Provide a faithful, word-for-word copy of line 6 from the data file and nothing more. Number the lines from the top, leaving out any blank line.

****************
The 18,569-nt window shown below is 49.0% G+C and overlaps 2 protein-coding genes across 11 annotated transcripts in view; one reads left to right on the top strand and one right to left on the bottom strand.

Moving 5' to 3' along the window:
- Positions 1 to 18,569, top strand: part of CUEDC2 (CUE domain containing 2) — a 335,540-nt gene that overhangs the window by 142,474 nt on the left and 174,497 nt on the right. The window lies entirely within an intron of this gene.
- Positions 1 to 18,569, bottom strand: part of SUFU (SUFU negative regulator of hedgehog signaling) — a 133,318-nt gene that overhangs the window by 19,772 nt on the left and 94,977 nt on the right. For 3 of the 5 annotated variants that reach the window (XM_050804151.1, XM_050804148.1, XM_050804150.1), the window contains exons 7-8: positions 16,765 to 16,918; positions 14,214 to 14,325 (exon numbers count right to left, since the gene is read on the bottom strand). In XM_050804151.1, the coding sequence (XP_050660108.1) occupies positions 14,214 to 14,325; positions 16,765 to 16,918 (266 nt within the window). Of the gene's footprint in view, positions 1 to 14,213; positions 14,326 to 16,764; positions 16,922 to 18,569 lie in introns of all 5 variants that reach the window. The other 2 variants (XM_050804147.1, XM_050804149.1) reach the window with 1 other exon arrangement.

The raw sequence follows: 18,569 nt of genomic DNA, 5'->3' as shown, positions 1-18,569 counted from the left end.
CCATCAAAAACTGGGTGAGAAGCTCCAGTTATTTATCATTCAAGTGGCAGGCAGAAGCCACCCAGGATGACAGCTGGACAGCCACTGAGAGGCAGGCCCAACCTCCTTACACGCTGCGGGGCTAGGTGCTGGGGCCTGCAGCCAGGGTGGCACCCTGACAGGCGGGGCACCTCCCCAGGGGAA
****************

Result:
CCATCAAAAACTGGGTGAGAAGCTCCAGTTATTTATCATTCAAGTGGCAGGCAGAAGCCACCCAGGATGACAGCTGGACAGCCACTGAGAGGCAGGCCCAACCTCCTTACACGCTGCGGGGCTAGGTGCTGGGGCCTGCAGCCAGGGTGGCACCCTGACAGGCGGGGCACCTCCCCAGGGGAA